July 2, 2019 11:35 am
Updated: July 2, 2019 2:38 pm

Fort McMurray condo owners say building’s problematic and ongoing rebuild could become even more costly

WATCH ABOVE: The condo board overseeing a rebuild of a Fort McMurray complex is heading to court this week to try and get approval for a financing plan that some condo owners say could decimate their finances.

A A

The condo board overseeing a rebuild of a Fort McMurray building destroyed in a 2016 wildfire is heading to court this week to try and get approval for a financing plan that some condo owners say could decimate their finances.

Story continues below

“[The board is] going to the court for approval of a $17.7-million loan,” Sheila Champion, who is living in Yellowknife while the condo building is being rebuilt, told Global News. “What I would like to remind people is that last March, we were hit with a $6.9-million loan which Red Cross paid a portion of. Some people paid out of pocket and other people still are in arrears for that amount.

“In October of 2018 we were hit with another $3.7-million dollar special assessment,” Champion added.

“I was appalled [to be told they are applying for this new loan].”

READ MORE: Despondent Fort McMurray condo owners face financial ruin over wildfire rebuild

Watch below: Aerial footage taken from above Fort McMurray, Alta. in May 2016 looks at the destruction in the Abasand and Beacon Hill neighbourhoods. The video was taken just days after more than 80,000 people were forced from their homes due to a raging wildfire.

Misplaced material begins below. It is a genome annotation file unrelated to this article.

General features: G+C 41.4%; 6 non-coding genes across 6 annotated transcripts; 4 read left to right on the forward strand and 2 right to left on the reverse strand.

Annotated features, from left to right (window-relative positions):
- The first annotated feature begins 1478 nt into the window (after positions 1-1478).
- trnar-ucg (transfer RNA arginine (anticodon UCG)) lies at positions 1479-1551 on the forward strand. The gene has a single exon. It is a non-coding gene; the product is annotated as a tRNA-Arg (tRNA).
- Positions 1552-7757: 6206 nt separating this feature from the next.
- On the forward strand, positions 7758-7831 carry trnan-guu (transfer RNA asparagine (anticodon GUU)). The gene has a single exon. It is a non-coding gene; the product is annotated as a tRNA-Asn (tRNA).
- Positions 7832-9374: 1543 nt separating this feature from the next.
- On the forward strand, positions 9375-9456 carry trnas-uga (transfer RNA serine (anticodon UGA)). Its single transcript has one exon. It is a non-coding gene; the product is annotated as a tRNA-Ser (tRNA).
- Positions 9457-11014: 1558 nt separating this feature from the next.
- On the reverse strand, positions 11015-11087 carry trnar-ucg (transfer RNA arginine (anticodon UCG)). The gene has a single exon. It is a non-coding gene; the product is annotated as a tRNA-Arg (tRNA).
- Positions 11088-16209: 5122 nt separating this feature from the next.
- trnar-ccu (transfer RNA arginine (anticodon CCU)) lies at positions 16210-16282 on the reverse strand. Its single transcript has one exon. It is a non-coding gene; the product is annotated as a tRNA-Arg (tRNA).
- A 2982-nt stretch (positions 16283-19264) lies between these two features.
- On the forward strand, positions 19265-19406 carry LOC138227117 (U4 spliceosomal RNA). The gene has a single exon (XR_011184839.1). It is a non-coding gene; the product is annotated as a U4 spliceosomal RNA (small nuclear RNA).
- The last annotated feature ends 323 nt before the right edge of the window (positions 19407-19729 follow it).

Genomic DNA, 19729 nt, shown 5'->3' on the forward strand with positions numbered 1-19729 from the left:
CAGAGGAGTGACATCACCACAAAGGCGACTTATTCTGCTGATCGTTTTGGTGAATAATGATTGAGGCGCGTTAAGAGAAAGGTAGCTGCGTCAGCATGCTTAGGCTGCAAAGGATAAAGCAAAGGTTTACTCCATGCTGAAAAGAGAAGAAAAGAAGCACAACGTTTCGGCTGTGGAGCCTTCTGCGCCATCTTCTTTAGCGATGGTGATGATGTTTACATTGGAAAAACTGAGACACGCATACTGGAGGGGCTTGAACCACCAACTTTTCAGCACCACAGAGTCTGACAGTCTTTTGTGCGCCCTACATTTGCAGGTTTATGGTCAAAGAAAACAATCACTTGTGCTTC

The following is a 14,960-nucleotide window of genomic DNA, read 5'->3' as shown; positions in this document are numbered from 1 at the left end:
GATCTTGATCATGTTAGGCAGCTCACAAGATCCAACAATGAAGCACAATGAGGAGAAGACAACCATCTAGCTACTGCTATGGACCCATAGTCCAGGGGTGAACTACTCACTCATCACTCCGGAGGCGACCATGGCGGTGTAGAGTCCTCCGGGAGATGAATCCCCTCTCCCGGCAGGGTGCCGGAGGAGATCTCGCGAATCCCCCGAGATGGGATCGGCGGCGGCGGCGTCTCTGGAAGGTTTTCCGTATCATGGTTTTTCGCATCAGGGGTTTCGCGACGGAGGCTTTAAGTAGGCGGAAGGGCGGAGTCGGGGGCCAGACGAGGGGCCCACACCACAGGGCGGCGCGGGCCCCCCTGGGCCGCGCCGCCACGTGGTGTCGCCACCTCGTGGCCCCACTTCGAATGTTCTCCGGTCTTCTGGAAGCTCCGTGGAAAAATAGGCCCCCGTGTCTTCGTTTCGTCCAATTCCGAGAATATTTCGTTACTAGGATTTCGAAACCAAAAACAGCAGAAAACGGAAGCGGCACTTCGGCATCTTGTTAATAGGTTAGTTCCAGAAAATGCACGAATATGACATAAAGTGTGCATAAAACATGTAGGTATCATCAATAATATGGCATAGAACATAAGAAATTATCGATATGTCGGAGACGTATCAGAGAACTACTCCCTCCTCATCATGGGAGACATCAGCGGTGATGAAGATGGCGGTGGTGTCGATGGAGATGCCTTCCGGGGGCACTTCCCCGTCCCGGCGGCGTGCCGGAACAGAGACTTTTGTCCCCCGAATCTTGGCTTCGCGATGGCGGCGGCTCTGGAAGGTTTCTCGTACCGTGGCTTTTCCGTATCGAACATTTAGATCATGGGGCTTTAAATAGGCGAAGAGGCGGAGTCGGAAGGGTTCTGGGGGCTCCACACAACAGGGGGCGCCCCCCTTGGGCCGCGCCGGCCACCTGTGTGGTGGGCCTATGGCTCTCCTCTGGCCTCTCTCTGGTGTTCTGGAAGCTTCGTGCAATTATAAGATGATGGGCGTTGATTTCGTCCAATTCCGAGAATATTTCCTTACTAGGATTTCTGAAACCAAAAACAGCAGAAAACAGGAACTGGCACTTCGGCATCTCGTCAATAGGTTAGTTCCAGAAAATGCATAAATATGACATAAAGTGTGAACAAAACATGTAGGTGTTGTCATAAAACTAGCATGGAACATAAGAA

In a letter to condo owners, dated June 3, the Hillview Park Condominium Corporation’s board of directors said it was “excited to announce that we have come up with a source of financing and a plan to complete the project and rebuild all of the homes.”

“Essentially, the LOI (letter of intent) contemplates Calmac (company working on the rebuild) deferring payment for all amounts currently owing for remediation work, but not yet paid, as well as all future amounts that will be incurred for remediation work until 60 days after substantial completion, at which time the condominium corporation can elect to convert the amounts owed to Calmac into a term loan,” the letter to condo owners reads. “Without any clear roadmap to completion or any access to financing to complete the remediation work, progress on the project was necessarily slowing down.

“However, since the condominium corporation entered into the LOI, staffing levels have increased to a regular 30-plus people on site, with more mobilizing in the next few weeks to 60 total people.”

View photos of the Hillview condo complex below.